MEXICO CITY- Mexico's foreign secretary suggested Thursday that uniformed men using a military-style Humvee to help drug traffickers on the border could have been U.S. soldiers disguised as Mexican troops.
The comments by Luis Ernesto Derbez came a day after U.S. Ambassador Tony Garza issued a strongly worded statement asking the Mexican government to "fully investigate" Monday's border incident.
Derbez called Garza's comments out of line and said his office is sending a diplomatic note asking the ambassador to tone down his rhetoric.
The U.S. Embassy in Mexico made no immediate comment.
Derbez also said that men photographed by Texas law enforcement officers as they helped marijuana traffickers flee to Mexico on Monday could have been Americans, but he offered no evidence.
He appeared to refer to a case in which three U.S. soldiers have pleaded guilty to running a cocaine smuggling ring from a U.S. base in Colombia. A fourth is being tried in Texas this week.
"Members of the U.S. Army have helped protect people who were processing and transporting drugs," Derbez told a news conference. "And just as that has happened ... it is very probable that something like that could have happened, that in reality they (the uniformed men at the border) were members of some of their groups disguised as Mexican soldiers with Humvees."
Texas law enforcement officials originally said Mexican soldiers were involved in Monday's incident.
Mexican officials earlier have said the uniformed men were drug traffickers disguised as Mexican soldiers. Derbez said Thursday there was no proof that they were even Mexicans.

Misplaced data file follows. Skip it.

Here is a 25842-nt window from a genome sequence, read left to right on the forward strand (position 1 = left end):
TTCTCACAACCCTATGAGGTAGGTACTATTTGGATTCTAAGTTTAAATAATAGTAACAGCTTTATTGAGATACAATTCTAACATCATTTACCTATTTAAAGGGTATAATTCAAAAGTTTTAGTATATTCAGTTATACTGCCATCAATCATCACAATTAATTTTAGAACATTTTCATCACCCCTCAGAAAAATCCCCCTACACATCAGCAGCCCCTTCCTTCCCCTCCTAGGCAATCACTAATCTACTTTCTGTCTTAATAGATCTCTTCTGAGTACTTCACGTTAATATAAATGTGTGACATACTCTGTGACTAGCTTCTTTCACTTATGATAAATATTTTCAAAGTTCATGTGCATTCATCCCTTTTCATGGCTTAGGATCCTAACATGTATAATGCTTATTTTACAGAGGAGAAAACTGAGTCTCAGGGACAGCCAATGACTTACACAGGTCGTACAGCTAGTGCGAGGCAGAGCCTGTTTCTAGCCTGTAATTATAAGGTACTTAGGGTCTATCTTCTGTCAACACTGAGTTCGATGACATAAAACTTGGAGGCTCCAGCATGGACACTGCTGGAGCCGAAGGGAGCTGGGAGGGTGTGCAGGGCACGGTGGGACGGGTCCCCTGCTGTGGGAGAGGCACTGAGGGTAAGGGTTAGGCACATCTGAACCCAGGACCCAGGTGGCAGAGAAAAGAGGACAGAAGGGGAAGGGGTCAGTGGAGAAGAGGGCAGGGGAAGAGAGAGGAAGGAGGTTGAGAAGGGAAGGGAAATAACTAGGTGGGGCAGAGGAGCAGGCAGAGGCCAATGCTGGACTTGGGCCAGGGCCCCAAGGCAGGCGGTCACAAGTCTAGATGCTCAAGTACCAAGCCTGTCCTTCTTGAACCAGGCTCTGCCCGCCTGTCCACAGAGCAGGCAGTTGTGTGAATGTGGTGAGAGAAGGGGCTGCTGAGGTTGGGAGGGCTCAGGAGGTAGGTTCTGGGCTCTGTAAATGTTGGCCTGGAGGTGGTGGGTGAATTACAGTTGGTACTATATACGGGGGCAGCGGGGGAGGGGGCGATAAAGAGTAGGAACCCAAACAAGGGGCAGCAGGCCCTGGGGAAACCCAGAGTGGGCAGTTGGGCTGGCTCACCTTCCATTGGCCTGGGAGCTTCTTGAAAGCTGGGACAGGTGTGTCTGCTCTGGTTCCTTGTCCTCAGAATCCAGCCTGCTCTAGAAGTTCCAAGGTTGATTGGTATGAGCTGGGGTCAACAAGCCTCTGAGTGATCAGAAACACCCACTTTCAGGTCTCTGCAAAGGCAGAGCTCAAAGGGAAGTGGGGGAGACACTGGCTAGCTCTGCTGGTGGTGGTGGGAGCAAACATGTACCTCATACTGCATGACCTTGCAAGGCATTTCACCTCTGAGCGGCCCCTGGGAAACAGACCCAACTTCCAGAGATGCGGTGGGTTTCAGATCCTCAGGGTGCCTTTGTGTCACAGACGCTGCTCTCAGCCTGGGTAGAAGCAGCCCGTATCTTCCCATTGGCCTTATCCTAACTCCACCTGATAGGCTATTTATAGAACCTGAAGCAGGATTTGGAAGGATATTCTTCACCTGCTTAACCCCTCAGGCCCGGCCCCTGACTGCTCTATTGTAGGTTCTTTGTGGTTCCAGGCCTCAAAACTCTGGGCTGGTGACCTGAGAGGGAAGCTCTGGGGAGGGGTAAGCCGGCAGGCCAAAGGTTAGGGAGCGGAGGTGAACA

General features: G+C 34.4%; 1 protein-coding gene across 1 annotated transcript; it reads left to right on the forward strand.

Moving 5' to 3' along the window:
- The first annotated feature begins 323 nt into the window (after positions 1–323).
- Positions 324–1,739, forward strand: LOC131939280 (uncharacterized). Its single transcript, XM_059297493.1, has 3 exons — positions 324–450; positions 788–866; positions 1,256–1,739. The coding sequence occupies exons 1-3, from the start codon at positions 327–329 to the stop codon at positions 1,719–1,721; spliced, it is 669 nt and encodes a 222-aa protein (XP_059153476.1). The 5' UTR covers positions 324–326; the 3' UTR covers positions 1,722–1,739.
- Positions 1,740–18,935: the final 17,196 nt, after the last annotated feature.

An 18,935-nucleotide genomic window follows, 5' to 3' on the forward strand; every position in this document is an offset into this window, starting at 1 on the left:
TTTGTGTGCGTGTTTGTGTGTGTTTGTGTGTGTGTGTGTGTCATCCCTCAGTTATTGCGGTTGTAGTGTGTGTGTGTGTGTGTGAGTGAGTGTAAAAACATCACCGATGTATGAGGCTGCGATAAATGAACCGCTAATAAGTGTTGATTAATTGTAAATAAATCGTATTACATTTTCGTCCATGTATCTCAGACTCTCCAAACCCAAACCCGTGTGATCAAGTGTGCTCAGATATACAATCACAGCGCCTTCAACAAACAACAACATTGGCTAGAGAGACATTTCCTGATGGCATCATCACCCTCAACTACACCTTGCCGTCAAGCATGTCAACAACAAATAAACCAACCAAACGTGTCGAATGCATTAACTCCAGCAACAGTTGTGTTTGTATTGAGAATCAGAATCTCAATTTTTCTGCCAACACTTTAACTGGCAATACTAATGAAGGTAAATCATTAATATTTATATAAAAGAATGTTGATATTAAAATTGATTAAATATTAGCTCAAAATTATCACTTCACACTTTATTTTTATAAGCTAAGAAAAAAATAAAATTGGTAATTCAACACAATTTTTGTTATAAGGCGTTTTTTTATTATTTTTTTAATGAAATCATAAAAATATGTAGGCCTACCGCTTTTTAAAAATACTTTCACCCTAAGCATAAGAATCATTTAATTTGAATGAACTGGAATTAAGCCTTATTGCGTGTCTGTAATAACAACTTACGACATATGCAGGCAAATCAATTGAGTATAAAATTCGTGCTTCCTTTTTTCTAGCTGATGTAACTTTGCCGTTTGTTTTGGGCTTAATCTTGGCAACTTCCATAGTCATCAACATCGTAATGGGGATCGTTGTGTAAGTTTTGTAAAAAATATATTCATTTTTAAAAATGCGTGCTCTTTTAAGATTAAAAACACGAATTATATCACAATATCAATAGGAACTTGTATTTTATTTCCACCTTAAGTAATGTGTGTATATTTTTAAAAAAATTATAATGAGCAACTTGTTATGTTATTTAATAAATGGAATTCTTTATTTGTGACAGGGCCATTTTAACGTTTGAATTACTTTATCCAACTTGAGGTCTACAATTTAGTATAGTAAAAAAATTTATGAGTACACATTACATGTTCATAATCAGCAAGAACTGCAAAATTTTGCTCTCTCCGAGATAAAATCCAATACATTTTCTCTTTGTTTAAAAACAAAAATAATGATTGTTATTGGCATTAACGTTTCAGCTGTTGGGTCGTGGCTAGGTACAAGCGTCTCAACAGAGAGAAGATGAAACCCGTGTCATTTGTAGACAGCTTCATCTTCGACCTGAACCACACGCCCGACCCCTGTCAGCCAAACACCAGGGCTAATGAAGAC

"There is a supposition here that this involved Mexican citizens, and that is absolutely incorrect," Derbez said. "There would have to have been racial descriptions, and that would imply a certain element of racial discrimination on the part of the American sheriffs."
Derbez said his diplomatic note to U.S. Secretary of State Condoleezza Rice would demand that U.S. officials tone down their comments on Mexico's security and immigration problems, and would request quick results of an investigation into the December shooting of a Mexican migrant.
He complained that Garza should have made his complaints through diplomatic channels.
"We should not convert this, as (Garza) apparently did by publishing his article, into a public relations issue," Derbez said, adding that Garza's comments were "not only wrong, but also don't correspond to reality."
A series of earlier spats have raised tensions between the two nations that largely disagree on the best way to thwart illegal immigration and drug smuggling along the 2,000-mile (3,200-kilometer) border.
Derbez said Mexico's official position on immigration is now to push not just for legalization and temporary work permits for Mexicans, but for migrants from Central America and other countries as well.
"In any immigration reform, there should be a clause that allows the regularization of all citizens ... not just Mexicans, but other nationalities," Derbez said.
The U.S. Congress has refused to approve any amnesty. Instead it is considering the possibility of extending walls along the border - an idea that Mexico bitterly opposes.
Monday's confrontation began 50 miles (80 kilometers) east of El Paso, Texas, when state police tried to stop three sport utility vehicles on Interstate 10. The vehicles made a quick U-turn and headed south toward the border, a few miles away.
Crossing the border, one SUV got stuck in the river, and the men with the Humvee tried in vain to tow it out. Then a group of men in civilian clothes began unloading what appeared to be bundles of marijuana, and set the SUV on fire before fleeing.